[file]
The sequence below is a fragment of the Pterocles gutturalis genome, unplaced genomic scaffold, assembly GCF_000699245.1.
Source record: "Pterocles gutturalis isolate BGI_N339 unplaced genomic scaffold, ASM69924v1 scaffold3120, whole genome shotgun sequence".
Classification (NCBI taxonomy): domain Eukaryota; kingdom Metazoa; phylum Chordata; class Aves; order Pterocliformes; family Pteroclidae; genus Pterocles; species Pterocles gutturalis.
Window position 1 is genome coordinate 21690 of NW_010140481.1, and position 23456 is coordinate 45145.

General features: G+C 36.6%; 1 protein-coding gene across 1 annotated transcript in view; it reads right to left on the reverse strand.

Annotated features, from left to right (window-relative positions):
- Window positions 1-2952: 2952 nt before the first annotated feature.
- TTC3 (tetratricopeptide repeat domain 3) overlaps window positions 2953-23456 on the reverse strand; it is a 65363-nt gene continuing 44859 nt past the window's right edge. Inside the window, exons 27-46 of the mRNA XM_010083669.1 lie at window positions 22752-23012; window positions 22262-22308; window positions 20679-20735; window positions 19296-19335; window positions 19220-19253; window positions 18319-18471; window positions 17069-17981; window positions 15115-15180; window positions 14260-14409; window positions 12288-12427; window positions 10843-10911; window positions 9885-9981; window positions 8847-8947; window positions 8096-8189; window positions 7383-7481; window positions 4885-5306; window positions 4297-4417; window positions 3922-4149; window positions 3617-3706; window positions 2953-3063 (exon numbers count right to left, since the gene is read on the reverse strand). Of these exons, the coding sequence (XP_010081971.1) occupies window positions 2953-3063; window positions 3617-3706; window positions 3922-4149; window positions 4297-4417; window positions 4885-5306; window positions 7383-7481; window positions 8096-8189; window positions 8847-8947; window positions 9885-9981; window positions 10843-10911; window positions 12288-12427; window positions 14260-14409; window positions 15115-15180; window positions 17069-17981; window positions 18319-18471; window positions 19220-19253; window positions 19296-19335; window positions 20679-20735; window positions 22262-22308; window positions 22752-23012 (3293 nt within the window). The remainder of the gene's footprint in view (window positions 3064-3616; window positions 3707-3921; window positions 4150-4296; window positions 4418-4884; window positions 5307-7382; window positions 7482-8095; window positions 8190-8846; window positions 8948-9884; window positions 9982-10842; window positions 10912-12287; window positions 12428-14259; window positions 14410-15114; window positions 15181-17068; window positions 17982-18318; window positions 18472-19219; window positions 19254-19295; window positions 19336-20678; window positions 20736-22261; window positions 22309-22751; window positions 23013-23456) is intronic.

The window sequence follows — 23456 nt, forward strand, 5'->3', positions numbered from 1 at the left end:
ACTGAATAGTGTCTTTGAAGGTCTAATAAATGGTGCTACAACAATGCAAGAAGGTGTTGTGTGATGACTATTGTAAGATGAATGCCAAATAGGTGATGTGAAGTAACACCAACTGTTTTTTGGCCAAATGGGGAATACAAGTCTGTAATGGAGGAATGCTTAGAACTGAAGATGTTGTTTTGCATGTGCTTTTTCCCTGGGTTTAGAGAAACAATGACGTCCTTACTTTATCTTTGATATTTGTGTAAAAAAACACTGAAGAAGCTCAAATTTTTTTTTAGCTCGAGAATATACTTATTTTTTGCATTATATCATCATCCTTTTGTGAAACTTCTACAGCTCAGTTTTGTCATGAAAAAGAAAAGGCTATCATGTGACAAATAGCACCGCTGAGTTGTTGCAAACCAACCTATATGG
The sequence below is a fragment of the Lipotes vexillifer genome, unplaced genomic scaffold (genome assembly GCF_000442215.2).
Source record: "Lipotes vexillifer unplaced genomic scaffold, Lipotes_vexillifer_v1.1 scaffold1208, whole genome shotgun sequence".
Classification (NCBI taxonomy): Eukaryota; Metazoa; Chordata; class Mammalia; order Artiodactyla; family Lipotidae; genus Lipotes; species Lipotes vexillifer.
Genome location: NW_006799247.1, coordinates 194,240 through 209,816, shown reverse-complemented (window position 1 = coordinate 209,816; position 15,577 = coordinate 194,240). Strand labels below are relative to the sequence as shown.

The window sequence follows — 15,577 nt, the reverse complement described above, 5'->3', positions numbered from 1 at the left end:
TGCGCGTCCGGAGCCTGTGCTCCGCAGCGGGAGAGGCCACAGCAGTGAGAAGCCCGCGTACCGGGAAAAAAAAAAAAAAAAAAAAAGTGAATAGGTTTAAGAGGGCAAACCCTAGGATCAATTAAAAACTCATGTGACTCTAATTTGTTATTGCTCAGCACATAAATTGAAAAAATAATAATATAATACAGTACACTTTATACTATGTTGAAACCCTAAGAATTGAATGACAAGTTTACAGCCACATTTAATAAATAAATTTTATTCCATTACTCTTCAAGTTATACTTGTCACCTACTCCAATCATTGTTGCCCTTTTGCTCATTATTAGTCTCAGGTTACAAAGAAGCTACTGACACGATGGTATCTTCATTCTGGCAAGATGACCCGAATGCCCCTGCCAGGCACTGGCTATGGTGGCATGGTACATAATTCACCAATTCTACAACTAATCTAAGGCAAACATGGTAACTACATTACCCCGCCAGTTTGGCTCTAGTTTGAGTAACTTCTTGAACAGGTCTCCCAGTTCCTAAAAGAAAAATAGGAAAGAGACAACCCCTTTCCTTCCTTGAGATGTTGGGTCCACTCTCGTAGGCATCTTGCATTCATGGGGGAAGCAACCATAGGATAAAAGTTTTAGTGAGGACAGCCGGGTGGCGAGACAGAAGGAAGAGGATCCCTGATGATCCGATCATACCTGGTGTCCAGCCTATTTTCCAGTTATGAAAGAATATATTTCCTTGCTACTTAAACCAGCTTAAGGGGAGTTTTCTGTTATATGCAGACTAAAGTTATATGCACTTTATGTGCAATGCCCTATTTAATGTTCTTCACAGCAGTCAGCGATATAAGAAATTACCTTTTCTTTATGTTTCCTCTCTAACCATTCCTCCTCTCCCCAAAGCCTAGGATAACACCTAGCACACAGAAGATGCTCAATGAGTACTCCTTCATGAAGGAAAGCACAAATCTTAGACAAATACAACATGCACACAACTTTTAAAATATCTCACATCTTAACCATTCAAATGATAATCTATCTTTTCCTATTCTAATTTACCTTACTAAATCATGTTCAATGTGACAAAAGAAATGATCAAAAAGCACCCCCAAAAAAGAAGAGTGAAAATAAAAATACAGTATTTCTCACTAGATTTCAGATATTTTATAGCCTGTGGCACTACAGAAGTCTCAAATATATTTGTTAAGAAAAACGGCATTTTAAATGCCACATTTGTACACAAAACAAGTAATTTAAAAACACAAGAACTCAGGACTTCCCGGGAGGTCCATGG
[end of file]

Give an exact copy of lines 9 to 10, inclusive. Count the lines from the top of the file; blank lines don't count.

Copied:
The window sequence follows — 23456 nt, forward strand, 5'->3', positions numbered from 1 at the left end:
ACTGAATAGTGTCTTTGAAGGTCTAATAAATGGTGCTACAACAATGCAAGAAGGTGTTGTGTGATGACTATTGTAAGATGAATGCCAAATAGGTGATGTGAAGTAACACCAACTGTTTTTTGGCCAAATGGGGAATACAAGTCTGTAATGGAGGAATGCTTAGAACTGAAGATGTTGTTTTGCATGTGCTTTTTCCCTGGGTTTAGAGAAACAATGACGTCCTTACTTTATCTTTGATATTTGTGTAAAAAAACACTGAAGAAGCTCAAATTTTTTTTTAGCTCGAGAATATACTTATTTTTTGCATTATATCATCATCCTTTTGTGAAACTTCTACAGCTCAGTTTTGTCATGAAAAAGAAAAGGCTATCATGTGACAAATAGCACCGCTGAGTTGTTGCAAACCAACCTATATGG